Radiation therapy patient outcomes – what can you control and measure?
The sum of its parts
A paper in 2012 on Image-Guided Radiotherapy: Has It Influenced Patient Outcomes? (Bujold et al. 2012), recognized the intricate multi-process and multidisciplinary nature of radiation therapy and asked whether IGR influenced patient outcomes. The radiation therapy workflow is much like the often quoted or misquoted Aristotle statement, “the whole is greater than the sum of its parts”, which some have argued should be translated as, “the whole is something besides the parts” (SE-Scholar, 2019). The RT workflow relies on each system, technology, and person to be exacting, accurate, discerning, and efficient. Each person or system works beside one another to achieve one aim: Create an optimal outcome for its patients.
Dose and its impact on patient outcomes
Effective dosing and managing toxicity levels in the tumor and sparing healthy organs is vital to patients’ longer–term health outcomes. This view was echoed at a recent User Community EMEA Symposium II hosted by Mirada, with 15 external attendees representing ten different institutions. An RT Oncologist, in a breakout session, claimed that he hoped to find research to link and find direct correlations between parts of the RT workflow, specifically organ-at risk delineation and its impact on the dose and patient outcome. The oncologist is not alone in this aim.
UMCG, or the University MC Groningen cancer unit, were one of the first clinical hospitals to trial both the head and neck and prostate AI auto-contouring solution, DLCExpert, in 2018. Their vital concern was managing high patient toxicity levels as it affects patients‘ quality of life. Yet, UMCG, like all good scientific institutions, focused on the variables that they could control: inter-person variability via organ-at-risk contouring.
UMGC had used Atlas-based contouring, but in collaboration with Mirada, trialed DLCExpert AI’s models and automation platform and then peer-reviewed the results using ESTRO guidelines. In terms of dose, their qualitative view was that they had more confidence around toxicity levels. It is suggested that this result was linked to the consistency of delineation created by the autocontouring provided by DLCExpert, which improved results from Atlas to AI.
In science, both qualitative and quantitative metrics are ideal. What was quantitatively measured was the time savings: UMCG reported a 57% drop in time spent for prostate. But, does saving time matter for patient outcomes?
Why does saving time matter?
Cancer Research UK predicts there will be 514,000 new cases per year by 2035 (UK). Radiation therapy is one of the most effective cancer treatments in oncology, but effectiveness only matters if more patients can be seen and treated in a timely way.
According to a survey published by ESTRO in 2015, just over half of the 3.41 million new cases which should receive radiation therapy actually did; this is a patient throughput issue. This statistic illustrating patient throughput problems is supported by data by the European Cancer Observatory, claiming that most countries achieve only a 50% success rate in treating patients with radiation therapy. However, given the ongoing strain that COVID is placing on every health care provider and their staff, looking for ways to increase the throughput for patients and achieve efficiencies must indeed be just as important as dose in effecting patient outcomes?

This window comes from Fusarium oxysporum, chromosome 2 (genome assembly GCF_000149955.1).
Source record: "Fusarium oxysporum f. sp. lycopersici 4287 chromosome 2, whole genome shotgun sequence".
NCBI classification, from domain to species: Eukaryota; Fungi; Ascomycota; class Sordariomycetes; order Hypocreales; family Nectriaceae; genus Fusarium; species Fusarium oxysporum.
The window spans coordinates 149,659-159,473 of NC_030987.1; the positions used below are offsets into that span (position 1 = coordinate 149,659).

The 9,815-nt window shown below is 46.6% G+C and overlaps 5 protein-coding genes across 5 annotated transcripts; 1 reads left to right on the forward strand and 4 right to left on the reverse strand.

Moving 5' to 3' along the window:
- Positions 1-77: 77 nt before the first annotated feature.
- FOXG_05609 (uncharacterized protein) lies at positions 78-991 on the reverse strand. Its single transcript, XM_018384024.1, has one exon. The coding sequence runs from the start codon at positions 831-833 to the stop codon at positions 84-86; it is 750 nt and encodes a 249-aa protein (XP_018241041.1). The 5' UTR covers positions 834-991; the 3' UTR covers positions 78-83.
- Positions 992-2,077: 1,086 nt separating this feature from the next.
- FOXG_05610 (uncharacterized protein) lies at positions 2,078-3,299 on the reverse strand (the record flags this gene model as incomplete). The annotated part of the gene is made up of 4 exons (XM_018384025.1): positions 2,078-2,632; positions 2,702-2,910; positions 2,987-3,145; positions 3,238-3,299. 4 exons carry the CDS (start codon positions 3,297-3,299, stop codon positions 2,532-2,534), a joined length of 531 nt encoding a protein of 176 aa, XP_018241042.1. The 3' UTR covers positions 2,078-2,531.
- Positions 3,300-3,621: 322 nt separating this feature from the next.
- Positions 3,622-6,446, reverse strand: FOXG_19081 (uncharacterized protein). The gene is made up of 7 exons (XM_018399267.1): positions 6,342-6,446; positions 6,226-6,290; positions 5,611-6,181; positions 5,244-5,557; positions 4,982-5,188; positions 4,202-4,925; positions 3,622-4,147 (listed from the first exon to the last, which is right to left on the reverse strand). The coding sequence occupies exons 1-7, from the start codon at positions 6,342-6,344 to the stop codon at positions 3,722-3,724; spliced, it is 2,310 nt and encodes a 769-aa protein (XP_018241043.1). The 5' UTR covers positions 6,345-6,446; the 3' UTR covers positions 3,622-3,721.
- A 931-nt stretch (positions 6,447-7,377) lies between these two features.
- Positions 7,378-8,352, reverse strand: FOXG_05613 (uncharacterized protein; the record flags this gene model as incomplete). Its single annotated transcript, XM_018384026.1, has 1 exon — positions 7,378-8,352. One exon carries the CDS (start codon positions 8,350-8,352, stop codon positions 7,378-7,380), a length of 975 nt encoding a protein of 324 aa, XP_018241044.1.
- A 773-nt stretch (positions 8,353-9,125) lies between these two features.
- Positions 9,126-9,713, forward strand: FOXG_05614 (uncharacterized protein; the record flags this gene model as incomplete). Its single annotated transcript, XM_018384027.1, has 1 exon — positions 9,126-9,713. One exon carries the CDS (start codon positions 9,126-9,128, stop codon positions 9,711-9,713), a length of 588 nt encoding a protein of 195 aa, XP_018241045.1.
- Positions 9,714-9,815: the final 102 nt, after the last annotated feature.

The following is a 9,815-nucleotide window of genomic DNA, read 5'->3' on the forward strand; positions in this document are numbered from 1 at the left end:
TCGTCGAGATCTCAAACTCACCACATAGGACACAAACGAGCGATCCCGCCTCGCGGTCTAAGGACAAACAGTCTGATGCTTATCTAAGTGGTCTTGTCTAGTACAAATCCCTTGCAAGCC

Returning to the analogy of the sum of its parts, many RT departments have broken down and investigated all the variables that affect the RT workflows. What can be humanly improved upon to increase accuracy, consistency and efficiency and what can be improved by AI and automation? Do these gains – big and small – impact the whole, and can algorithmic solutions and automation help humans be more discerning, accurate, and save time?
As we saw with the example of UMCG and AI autocontouring; they felt more confident around reducing inter-person variability and reported increased consistency, accuracy and also time saving after using DLCExpert. Autocontouring can take away the manual intensive work that can take up to one hour or 90 minutes for complicated cases like with the head and neck. Yasmin McQuinlan, who works at Guys’ NHS Hospital, London and an inhouse Research Dosimetrist at Mirada, believes AI is a valuable assistant to experts. AI auto-contouring provides more time for quality checks and complex cases so the experts act as gatekeepers to their clinic’s standards.
DLCExpert is not just an autocontouring product, but it also comes with a free Zero-Click automation platform. This platform provides the benefits of speed and efficiency. It can be plugged directly into existing clinical systems, so experts will not experience any changes to their existing RT workflow. Once a patients simulation scan is complete, this will land at the editing workstation or TPS of choice, already contoured, saving time.
DLCExpert and its automation platform may help your RT workflow increase time savings and accuracy, allowing you to put your people where they matter most, with patients and working on complex cases.
If you want to put the DLCExpert’s algorithm to test, Take the Turing test: See if you can see the difference between a machine or human contours?
Mirada aims to do more research to help clinics link patient outcomes and dose more closely to AI autocontouring. If you have an opinion on this, please let us know.
Image-Guided Radiotherapy: Has It Influenced Patient Outcomes? Alexis Bujold, Tim Craig, David Jaffray, Laura A. Dawson, Seminars in Radiation Oncology, Volume 22, Issue 1, 2012, Pages 50-61, ISSN 1053-4296, https://doi.org/10.1016/j.semradonc.2011.09.001.